TRAVEL | How To Travel In Europe In The Era Of Coronavirus

BUCHAREST | ROMANIA – The European Commission unveiled a series of measured aimed at ensuring people can start travelling safely across the continent again as governments try to revive tourism and airline industries brought to a halt by the coronavirus.

Below are the general guidelines for air, rails, water and road travel and steps for each mode of transport:

General Guidelines:

  • Passengers will be encouraged to buy tickets, reserve seats and check in online.
  • Passengers should wear facemasks, especially where physical distancing measures cannot be fully observed at all times. These do not need to be medical masks.
  • Physical distancing should be ensured at security checks and luggage drop-off and collection.
  • Dedicated lanes should be set up to keep passenger flows separate at ports, airports, train stations, bus stops, ferry landings and urban public transport hubs.
  • Hubs should remove facilities that encourage crowding, such as benches, tables or, re-arrange them to ensure distancing.
  • Fewer passengers may be allowed on board buses, trains or ferries, and passengers who are not from the same household may be seated apart.
  • Transport staff should have adequate protective equipment.
  • Sanitizing/disinfecting gel should be available and vehicles cleaned and disinfected regularly.
  • Food, drinks and other goods may no longer be on sale on board.
  • Duty-free shops and other travel retailers should control passenger movement with floor markers and restrict customers numbers, boost cleaning and set up barriers at till points among other measures.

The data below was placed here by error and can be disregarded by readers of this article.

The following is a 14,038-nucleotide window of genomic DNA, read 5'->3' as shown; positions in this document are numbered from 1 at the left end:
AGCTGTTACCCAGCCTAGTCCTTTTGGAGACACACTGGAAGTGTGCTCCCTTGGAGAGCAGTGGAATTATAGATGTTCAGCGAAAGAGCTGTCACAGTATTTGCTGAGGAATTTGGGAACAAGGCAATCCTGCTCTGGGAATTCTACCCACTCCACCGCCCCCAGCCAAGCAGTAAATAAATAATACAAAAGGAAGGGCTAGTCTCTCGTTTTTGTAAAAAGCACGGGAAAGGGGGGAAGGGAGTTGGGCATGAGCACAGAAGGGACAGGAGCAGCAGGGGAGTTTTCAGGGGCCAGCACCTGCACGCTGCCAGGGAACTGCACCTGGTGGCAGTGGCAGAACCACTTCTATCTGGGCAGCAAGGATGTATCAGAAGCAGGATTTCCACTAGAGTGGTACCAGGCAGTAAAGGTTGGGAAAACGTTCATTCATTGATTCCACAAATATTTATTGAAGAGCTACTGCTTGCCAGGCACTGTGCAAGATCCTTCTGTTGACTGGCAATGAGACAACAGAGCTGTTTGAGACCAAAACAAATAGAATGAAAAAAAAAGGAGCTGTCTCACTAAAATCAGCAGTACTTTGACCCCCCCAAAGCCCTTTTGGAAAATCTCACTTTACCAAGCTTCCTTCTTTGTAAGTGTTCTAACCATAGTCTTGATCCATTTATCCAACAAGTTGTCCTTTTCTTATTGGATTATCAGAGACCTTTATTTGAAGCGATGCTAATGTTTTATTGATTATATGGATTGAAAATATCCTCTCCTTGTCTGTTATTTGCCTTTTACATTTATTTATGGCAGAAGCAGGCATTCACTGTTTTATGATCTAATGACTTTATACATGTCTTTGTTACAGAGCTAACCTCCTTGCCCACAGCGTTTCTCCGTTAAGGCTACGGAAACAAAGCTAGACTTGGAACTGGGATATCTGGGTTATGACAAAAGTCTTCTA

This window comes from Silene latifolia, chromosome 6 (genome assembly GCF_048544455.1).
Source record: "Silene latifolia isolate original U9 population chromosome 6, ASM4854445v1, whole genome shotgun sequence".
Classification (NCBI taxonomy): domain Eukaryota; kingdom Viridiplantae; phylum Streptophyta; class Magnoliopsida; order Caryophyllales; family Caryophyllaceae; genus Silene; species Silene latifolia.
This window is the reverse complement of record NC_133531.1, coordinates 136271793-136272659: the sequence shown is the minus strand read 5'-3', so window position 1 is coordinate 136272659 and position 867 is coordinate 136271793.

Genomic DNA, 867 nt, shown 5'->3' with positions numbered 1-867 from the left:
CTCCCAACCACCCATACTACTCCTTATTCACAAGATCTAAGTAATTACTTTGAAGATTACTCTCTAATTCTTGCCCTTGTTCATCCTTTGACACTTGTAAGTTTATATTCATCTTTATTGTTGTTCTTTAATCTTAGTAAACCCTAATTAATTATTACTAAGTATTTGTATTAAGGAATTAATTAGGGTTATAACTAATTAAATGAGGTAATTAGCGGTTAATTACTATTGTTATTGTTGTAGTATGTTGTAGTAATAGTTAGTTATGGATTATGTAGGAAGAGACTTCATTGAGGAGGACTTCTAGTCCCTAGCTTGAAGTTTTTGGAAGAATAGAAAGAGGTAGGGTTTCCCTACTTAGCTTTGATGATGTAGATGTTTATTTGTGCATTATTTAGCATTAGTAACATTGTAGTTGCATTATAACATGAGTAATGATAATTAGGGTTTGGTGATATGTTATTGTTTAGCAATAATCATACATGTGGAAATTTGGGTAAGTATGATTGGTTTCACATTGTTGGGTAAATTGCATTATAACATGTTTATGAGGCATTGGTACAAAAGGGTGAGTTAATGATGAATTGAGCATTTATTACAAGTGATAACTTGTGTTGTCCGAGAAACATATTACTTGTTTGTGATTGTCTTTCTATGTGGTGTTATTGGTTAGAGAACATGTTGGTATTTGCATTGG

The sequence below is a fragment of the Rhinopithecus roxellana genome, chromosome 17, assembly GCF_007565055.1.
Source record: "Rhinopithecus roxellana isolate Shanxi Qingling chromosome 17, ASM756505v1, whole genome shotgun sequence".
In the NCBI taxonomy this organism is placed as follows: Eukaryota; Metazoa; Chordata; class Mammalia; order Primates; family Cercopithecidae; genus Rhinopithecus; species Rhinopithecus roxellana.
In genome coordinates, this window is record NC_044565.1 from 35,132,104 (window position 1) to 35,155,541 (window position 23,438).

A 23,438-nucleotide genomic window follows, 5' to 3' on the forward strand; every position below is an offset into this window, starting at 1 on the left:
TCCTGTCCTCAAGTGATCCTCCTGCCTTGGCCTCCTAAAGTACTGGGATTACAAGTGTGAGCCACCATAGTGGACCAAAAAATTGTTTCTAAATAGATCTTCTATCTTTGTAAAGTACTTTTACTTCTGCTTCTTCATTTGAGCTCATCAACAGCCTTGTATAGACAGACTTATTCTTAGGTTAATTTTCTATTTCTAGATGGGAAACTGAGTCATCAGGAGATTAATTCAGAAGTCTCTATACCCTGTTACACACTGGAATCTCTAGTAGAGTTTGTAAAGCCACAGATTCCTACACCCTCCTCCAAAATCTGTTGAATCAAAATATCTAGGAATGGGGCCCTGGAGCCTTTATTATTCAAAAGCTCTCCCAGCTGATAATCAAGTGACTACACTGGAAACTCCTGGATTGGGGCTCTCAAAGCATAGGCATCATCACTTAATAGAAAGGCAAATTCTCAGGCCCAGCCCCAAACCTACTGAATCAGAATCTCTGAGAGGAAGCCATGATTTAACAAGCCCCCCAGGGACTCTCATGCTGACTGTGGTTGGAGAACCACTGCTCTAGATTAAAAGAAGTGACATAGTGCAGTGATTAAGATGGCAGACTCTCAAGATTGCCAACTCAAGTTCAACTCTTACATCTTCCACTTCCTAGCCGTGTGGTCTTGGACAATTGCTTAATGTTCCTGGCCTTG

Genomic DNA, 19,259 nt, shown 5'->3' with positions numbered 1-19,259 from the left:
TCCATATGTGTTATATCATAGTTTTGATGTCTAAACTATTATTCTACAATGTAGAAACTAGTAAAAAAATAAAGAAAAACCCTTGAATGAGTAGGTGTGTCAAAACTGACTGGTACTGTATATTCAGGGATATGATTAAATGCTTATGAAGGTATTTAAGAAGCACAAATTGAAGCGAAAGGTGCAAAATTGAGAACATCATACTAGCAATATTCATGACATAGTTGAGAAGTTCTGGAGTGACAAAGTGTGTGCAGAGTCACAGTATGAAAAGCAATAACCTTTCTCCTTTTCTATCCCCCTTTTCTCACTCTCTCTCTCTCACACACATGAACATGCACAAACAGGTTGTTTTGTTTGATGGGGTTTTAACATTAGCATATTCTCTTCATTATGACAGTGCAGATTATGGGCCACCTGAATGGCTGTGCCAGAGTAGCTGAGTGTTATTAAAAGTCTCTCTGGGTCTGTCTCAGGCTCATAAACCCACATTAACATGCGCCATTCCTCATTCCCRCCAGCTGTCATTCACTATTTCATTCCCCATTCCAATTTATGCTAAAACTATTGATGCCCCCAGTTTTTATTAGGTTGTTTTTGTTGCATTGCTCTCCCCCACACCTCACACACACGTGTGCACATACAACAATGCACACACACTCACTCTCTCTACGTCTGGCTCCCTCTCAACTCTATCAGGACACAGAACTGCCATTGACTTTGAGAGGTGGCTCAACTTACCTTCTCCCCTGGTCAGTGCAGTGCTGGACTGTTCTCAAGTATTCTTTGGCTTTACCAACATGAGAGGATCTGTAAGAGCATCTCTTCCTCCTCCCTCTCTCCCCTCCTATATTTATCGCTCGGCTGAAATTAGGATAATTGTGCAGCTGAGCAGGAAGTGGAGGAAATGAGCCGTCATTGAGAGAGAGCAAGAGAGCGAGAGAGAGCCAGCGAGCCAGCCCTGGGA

• Contact tracing and warning measures with the use of mobile apps could be used on a voluntary basis. Such apps should be able to function across borders.

Air Travel:

Protocols will be outlined by regulators in the next few weeks and should include:

  • Ventilation should be strengthened, with hospital-grade air filtering and vertical airflow.
  • Movement needs to be reduced in the cabin, such as less cabin baggage, fewer interactions with the crew.
  • Passenger flows should be managed with early arrival times at the airport; prioritizing electronic/self-check-in; minimizing contacts at baggage drop-offs, security and border control points, boarding, and during baggage collection.
  • Pre-ordering of on-board of on-board services and meals should be, were possible, done at the time of booking.

Road:

  • Terminals, rest areas along motorways, parking, fuelling and charging stations should maintain high levels of hygiene.
  • At stations, passenger flow should be managed.
  • Where adequate levels of public health cannot be ensured, closing stops or stations should be considered.

Bus & Coach:

  • Rear-door boarding and the use of windows for ventilation instead of air conditioning should be used.
  • Seating should be organized where possible so that families sit together, while people not travelling together should be separated.
  • In mini-buses, passenger should not be allowed to sit next to the driver unless physical separation is possible.
  • If possible, passengers should handle the their own luggage.

Rail:

  • Frequency and capacity of trains should be increased if necessary to reduce passenger density.
  • Rail operators should implement mandatory seat reservations on long-distance and regional trains.
  • For short-distance trips, passengers should leave seats empty between them, except for passengers from the same household.
  • Rail operators should use passenger counting systems, especially on commuter and suburban trains, to manage capacity.
  • Passenger flow should be managed at stations and stops closed if adequate levels of public health cannot be ensured.
  • Off-peak hour travel should be encouraged with incentives, such as adjusted pricing, or flexible working hours in the case of commuter trains, to avoid crowding.
  • Doors should be opened at each stop wither automatically or remotely by the driver.

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